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Tsunami 1929: The Silence of the Sea
Burin Heritage House Inc.
Burin , Newfoundland and Labrador

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   On November 18, 1929, an
earthquake measuring 7.2 on
the Richter scale out in the
Atlantic Ocean on the Grand
Banks created a tidal wave.
Travelling at a speed of 140
kilometres per hour, the
tidal wave reached the Burin
Peninsula at 7:00 p.m., two
hours after residents in

Burin had first felt the
earthquake’s tremor. The
tidal wave claimed 27 lives,
along with many homes,
fishing equipment and winter
provisions, leaving families
destitute.
   Monday, November 18, 1929
had been a routine autumn day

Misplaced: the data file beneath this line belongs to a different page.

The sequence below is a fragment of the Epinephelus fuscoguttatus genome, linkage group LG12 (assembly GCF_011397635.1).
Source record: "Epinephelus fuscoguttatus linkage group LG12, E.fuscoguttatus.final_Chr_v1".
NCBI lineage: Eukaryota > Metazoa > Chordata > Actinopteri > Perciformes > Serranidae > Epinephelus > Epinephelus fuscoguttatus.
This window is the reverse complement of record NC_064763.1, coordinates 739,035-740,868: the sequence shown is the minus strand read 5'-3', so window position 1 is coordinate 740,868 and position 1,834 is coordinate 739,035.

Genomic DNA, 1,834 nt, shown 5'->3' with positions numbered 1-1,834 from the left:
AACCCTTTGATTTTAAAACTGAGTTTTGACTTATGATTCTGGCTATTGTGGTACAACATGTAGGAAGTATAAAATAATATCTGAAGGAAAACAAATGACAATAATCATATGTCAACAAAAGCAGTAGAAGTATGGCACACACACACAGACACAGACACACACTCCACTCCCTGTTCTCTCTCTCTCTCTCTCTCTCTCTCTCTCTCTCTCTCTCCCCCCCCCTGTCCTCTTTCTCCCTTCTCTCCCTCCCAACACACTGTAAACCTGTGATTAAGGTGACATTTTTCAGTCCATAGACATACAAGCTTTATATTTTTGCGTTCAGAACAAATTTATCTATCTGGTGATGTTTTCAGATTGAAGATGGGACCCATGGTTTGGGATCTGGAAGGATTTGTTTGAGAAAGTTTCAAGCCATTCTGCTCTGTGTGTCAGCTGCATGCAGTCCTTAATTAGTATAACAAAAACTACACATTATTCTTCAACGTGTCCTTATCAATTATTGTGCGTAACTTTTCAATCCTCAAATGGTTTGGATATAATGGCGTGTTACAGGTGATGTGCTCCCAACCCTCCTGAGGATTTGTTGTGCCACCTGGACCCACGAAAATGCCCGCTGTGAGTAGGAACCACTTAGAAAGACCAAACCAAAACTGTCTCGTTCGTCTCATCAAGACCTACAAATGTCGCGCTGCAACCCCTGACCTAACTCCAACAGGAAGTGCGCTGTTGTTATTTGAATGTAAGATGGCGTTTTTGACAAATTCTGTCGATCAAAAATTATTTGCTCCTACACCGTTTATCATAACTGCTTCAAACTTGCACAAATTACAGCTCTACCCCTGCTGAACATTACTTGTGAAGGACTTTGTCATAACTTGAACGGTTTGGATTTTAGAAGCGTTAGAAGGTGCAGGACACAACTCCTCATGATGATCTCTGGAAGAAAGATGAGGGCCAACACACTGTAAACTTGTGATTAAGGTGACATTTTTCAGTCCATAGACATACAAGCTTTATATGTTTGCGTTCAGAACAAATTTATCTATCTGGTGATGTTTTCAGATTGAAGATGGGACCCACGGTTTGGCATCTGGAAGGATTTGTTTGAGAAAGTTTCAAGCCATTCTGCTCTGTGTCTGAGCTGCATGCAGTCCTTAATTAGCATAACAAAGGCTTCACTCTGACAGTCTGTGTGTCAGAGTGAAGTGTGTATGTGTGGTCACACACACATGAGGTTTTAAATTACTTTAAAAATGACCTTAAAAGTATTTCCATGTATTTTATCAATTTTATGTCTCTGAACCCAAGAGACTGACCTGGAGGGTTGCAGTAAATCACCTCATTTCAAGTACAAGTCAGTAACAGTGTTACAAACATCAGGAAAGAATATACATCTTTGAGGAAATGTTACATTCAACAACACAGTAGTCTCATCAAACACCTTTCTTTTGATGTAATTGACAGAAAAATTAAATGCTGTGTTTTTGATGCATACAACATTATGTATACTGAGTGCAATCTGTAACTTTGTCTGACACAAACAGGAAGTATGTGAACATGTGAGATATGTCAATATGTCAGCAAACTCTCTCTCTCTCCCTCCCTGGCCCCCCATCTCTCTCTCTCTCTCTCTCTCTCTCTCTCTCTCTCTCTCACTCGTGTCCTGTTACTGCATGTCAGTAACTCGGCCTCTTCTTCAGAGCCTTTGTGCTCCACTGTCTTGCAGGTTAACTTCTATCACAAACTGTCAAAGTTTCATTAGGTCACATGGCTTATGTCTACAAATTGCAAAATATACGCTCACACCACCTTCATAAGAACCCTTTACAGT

in the lives of the island

dwellers. When the ground
shook at 5:02 p.m., some
thought there had been an
explosion in the mines or on
a distant vessel. Yet nothing
immediately followed the
violent tremor so people
resumed their previous
activities. Two hours later,
when the tidal wave

devastated the Burin
Peninsula, no word could be
sent for assistance due to
broken telegraph lines. The
peninsula was left in
silence.
   Tsunami 1929: Silence of
the Sea bears witness to the
silent power of the ocean. In
the eerie calm that followed

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